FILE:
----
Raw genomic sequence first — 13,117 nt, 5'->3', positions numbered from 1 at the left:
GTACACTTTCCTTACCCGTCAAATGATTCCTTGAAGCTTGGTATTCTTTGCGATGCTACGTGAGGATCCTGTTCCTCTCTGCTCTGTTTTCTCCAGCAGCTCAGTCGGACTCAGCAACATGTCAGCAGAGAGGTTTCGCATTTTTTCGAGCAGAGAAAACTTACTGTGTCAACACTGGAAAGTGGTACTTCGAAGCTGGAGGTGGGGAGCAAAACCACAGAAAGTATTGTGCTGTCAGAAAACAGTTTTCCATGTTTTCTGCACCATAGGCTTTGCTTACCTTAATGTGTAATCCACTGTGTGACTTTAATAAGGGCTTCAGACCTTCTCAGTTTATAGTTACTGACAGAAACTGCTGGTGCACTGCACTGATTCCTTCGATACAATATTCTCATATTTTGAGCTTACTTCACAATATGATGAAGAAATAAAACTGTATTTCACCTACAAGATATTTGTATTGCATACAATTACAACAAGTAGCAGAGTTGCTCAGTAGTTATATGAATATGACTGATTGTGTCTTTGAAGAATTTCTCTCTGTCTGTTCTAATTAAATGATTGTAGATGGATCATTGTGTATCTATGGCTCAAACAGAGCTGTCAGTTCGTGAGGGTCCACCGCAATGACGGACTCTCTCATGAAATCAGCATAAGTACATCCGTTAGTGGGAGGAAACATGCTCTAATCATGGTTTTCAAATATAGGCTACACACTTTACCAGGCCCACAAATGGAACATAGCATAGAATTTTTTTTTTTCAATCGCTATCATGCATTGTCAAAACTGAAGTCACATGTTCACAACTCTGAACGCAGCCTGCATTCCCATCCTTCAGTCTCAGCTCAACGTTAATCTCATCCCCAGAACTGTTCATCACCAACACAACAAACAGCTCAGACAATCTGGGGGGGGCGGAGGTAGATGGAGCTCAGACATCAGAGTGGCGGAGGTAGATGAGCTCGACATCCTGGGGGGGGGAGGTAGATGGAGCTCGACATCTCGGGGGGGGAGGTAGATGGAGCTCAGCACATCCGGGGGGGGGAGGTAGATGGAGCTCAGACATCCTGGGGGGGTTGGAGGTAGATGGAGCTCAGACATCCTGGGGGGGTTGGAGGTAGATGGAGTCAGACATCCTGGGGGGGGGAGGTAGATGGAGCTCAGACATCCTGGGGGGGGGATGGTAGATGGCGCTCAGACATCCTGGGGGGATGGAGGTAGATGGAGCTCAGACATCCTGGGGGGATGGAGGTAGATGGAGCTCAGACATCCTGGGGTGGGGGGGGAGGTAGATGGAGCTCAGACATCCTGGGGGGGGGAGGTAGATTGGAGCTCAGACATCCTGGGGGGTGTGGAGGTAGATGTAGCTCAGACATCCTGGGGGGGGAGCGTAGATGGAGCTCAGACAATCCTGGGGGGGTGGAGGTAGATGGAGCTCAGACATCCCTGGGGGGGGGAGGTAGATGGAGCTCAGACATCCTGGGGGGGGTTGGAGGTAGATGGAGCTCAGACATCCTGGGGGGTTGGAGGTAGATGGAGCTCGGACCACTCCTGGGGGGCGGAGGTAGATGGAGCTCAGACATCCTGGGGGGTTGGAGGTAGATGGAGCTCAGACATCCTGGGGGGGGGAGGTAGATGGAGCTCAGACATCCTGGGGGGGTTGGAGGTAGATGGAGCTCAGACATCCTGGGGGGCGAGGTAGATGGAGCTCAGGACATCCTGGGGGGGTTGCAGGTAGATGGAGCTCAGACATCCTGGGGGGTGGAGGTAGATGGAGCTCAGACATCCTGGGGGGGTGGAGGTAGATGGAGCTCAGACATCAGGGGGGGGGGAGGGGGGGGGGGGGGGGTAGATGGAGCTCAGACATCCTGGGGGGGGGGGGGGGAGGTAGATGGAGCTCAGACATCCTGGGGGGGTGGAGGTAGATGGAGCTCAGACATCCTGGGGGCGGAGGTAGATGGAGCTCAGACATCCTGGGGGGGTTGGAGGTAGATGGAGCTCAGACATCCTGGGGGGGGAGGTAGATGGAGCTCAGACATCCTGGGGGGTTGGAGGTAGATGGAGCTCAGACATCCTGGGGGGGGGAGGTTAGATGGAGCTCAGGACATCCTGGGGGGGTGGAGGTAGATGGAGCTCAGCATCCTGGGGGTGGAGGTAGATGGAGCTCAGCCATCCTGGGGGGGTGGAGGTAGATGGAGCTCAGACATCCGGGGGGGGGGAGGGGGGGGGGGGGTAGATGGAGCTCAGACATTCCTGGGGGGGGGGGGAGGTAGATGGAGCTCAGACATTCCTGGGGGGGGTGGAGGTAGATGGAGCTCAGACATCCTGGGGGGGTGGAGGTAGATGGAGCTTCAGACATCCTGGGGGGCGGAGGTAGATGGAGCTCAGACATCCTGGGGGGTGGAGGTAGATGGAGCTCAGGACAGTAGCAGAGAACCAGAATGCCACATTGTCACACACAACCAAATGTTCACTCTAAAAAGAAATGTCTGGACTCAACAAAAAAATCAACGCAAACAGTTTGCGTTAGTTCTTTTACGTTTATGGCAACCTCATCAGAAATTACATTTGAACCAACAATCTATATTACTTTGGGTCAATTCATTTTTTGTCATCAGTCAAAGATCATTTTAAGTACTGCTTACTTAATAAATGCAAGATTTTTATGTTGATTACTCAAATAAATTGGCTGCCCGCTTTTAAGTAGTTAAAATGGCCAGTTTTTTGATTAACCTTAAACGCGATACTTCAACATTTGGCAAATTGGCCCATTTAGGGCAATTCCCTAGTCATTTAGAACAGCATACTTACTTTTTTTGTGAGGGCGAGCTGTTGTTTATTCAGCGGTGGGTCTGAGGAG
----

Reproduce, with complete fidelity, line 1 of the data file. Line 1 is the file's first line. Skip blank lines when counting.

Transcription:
Raw genomic sequence first — 13,117 nt, 5'->3', positions numbered from 1 at the left: